"We must achieve the character and acquire the skills to live much poorer than we do. We must waste less. We must do more for ourselves and for each other. It is either that or continue merely to think and talk about changes that we are inviting catastrophe to make. The great obstacle is simply this: the conviction that we cannot change because we are dependant on what is wrong. But that is the addict's excuse, and we know that it will not do."
—Wendell Berry

Tuesday, 17 June 2014

and todays big job is

House stumps.

Our greatest Nemesis, the previous owner who thought he was a "handyman", has caused us a lot of work (not to mention a LOT of money). It seems that the more we look, the more we find. Shoddy cement, dangerous electrics, clueless panelling, over enthusiastic floor sanding, some very inventive plumbing and now fake house stumps.
Today I was grubbing about under the house replacing house stumps that had been bodged up to look like the real thing. I examined a bit of wobbly floor a few months back and had cause to crawl under the house. What should have been a simple bit of maintenance quickly turned into a fairly major repair. In some cases I found the bricks had been stacked in place to look like a real stump until I actually touched them and realised they were not actually supporting the house at all. So, much bad language, pouring new bell plugs and then a few weeks later placing the new stumps in and filling them with concrete.

 A lot of work indeed but I know it is now solid for the rest of my life- the ones I have so far replaced anyway. There are a couple of the old wooden stumps I don't like the look of and will replace sometime in the future.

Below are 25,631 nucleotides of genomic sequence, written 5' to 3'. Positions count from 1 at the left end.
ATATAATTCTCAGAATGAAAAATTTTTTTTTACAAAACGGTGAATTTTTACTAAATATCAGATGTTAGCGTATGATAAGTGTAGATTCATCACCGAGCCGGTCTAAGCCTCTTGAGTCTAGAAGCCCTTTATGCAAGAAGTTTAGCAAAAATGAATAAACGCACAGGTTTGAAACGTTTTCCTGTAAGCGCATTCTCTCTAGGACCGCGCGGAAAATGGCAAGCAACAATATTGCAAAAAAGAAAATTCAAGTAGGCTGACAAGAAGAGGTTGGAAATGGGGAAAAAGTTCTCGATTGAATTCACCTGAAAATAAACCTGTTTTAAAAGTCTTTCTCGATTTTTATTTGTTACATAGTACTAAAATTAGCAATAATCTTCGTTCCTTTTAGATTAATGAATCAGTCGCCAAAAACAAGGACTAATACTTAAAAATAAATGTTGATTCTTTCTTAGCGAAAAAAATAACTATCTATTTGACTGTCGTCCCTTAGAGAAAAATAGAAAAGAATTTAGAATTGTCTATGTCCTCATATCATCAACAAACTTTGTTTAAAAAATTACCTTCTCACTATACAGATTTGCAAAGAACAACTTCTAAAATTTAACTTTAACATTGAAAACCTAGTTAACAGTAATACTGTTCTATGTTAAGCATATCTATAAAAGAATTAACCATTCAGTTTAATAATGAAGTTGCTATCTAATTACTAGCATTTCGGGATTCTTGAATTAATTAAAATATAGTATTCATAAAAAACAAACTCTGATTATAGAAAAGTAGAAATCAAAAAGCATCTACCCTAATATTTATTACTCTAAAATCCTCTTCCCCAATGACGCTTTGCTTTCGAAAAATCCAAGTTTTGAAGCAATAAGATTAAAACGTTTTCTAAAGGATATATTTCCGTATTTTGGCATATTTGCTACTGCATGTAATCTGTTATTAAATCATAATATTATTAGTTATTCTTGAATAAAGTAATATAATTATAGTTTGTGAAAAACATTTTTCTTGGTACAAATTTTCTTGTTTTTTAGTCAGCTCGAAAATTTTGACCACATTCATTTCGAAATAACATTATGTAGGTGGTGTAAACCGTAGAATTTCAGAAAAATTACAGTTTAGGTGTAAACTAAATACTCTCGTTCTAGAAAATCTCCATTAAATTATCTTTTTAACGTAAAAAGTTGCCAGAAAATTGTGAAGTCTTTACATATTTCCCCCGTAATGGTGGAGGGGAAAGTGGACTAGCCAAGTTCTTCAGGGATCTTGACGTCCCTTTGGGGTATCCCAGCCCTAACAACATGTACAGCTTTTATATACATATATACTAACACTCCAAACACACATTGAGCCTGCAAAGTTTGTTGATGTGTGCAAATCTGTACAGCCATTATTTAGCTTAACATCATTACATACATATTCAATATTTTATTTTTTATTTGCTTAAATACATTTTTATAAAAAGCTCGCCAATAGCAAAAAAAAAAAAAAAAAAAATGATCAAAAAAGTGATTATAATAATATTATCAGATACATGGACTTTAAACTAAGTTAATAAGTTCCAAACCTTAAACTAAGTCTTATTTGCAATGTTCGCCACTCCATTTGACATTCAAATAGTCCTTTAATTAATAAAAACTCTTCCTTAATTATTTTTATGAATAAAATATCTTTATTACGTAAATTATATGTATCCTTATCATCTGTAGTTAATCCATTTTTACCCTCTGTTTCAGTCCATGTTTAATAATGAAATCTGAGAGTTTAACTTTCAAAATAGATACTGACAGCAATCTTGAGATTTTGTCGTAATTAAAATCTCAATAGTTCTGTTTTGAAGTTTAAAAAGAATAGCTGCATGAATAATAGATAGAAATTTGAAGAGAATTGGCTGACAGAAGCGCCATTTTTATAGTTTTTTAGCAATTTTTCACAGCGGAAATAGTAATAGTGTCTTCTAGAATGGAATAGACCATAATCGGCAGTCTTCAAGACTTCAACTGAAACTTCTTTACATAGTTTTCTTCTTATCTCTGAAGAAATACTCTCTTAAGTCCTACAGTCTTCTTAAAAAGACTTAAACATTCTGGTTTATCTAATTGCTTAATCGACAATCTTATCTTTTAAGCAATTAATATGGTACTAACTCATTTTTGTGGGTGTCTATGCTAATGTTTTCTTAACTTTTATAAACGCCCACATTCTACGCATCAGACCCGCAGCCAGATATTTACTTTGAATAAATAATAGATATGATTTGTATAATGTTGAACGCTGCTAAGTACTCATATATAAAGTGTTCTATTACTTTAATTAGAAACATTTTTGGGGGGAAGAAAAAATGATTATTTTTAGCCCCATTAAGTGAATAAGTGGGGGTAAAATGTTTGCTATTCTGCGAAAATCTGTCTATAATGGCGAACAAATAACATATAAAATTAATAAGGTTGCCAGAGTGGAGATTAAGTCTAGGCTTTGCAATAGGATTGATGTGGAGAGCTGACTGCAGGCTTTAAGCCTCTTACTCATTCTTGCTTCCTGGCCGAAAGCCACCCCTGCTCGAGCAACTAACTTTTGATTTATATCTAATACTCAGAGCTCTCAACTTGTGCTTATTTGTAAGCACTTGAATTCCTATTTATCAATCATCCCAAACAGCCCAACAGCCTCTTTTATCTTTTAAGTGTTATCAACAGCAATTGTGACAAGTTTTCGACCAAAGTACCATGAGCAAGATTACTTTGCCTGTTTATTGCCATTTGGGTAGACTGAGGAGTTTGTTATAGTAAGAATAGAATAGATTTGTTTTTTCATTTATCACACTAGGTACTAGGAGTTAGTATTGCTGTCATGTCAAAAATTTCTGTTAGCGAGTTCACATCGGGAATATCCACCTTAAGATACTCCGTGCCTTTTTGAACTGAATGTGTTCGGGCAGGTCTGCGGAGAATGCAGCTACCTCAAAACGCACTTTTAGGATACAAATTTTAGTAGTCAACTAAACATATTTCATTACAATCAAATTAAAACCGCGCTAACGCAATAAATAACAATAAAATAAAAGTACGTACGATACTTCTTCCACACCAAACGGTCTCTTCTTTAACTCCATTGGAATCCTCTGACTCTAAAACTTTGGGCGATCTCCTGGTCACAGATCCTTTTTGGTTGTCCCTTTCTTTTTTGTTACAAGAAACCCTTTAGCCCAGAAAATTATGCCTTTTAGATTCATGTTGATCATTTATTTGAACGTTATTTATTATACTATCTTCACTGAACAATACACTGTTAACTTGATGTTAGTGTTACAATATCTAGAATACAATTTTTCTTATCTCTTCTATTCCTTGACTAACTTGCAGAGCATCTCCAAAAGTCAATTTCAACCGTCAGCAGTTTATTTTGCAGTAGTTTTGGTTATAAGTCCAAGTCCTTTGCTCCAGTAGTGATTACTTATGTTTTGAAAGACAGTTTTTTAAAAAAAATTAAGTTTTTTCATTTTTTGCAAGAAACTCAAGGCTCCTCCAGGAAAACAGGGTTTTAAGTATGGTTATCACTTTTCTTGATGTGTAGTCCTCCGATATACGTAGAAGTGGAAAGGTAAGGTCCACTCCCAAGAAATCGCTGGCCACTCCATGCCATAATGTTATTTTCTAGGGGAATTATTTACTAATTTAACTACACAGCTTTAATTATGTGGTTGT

1. Go for it Ulf. I know how hard it can be under there. One job I did involved putting stumps under the house. One half was on brick piers while the other half just had half Cyprus pine logs laying on the ground and the floor nailed to them. Some were a bit propped up otherwise just laying in the dirt. Over the years, probably 100 because the newspaper wallpaper we found in one section was dated 1891, had sunk and had to be built up. In hindsight I should have lifted floor boards but I dug my way in and moved buckets of soil on a trolley system out so someone was always nearby to empty the bucket. It took a year of weekends and holidays to get right through and site steel stumps in concrete after I jacked it up.
    After falling foul to Ross River and Glandular fever together we have since moved on to a lower maintenance newer home and set up a whole new garden.

  2. Ouch! That is certainly the hard way to do it Jim!
    I have heard of that old way of laying the floors in a house but I have not ever seen it. We too made a sled system to pull loads of cement in for the stumps. Very "great escape" type technology.
    I can certainly sympathise with the glandular and ross river fevers- been there too! The Ross river was the worst three years of my life!

  3. Hey, hope all is well :)